|Episcia cupreata is a Conservatory beauty..|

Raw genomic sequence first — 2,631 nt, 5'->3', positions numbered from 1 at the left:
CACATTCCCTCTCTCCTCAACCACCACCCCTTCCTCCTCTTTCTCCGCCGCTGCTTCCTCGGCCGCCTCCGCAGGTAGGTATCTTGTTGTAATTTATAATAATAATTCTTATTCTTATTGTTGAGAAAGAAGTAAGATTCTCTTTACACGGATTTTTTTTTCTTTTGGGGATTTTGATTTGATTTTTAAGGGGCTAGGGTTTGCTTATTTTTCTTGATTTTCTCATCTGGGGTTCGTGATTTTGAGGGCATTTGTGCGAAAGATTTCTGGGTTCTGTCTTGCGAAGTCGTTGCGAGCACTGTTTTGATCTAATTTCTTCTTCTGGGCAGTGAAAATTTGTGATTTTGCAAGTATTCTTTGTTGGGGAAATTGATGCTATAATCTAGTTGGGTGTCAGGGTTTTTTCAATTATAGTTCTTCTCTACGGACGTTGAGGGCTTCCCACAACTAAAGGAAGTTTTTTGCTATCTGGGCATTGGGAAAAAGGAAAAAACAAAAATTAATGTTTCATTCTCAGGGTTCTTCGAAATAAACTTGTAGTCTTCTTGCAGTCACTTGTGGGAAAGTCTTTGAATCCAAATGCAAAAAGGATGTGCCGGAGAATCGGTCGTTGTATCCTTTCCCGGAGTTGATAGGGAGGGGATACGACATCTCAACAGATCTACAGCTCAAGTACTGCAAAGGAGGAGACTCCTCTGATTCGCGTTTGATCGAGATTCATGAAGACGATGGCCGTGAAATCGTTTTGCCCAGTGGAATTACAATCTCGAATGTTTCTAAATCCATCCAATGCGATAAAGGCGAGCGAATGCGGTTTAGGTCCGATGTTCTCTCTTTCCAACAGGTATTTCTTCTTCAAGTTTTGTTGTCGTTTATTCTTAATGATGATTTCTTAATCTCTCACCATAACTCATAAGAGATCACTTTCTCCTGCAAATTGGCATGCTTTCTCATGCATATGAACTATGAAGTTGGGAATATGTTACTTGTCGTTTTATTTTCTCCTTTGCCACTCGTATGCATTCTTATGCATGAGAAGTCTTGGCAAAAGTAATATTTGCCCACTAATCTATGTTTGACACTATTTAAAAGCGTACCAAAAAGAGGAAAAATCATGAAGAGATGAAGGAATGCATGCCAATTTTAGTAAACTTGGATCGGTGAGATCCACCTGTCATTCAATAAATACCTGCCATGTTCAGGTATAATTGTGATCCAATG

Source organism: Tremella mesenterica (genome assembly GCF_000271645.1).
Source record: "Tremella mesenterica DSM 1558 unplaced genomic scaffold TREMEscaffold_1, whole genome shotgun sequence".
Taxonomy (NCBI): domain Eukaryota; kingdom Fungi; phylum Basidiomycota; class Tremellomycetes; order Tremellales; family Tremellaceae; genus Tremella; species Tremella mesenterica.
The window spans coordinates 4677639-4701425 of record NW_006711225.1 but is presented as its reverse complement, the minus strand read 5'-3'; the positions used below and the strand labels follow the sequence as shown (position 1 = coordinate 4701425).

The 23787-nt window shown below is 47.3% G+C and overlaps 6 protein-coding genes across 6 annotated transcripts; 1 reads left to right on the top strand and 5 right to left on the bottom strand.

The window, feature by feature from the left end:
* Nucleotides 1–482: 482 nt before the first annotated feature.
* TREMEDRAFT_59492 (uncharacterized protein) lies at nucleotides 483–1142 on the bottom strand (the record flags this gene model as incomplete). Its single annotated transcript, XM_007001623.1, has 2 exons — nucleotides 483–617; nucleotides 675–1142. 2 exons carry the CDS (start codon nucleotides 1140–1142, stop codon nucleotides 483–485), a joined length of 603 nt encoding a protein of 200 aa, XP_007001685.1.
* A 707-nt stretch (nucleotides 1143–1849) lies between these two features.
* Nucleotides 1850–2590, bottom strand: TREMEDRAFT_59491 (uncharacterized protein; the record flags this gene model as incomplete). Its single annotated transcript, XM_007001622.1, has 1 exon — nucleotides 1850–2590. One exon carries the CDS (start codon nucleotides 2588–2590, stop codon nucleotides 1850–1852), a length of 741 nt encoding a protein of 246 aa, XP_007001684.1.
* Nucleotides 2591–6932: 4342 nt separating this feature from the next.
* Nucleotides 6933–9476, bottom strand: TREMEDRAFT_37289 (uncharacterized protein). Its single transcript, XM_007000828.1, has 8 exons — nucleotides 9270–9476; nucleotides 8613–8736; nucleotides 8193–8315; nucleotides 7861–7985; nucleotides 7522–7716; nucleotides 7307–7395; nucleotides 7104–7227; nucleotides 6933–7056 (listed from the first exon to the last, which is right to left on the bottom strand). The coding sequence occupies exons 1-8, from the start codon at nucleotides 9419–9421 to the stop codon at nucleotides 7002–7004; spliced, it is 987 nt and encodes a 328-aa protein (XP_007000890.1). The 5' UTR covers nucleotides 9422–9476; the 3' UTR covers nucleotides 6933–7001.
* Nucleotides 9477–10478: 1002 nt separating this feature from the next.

You have to stoop down to really see them, but the flowers of Episcia cupreata are dramatic once you make the effort. Their tubular flowers have fringes on their edges and red markings in their yellow throat. In the Conservatory, the bright “flame-violet” nestles near the pineapple ginger. Episcia is a member of the gesneriad family, tropical herbs that are often found in the under story of rainforests where humidity is high and light flecks illuminate first one spot and then another. The leaves are hairy, marked with light green and silver. The little plants send out stolons or runners, like strawberries, and for that reason can be used as a ground cover in a tropical garden. I remember seeing a lovely garden in Costa Rica with episcias as a ground cover. There are neotropical gesneriads, such as Episcia from Venezela, Brazil, Colombia and Peru, and Old World or paleotropical gesneriads, such as African violet from South Africa and lipstick plants (Aeschynanthus), which roam from India to Java. Most people who like them in South Florida grow them in containers or even terrariums. These charming plants are likely to keel over in cold winters – say temps below 60. They like excellent drainage, rich organic soil and bright light but no direct sun.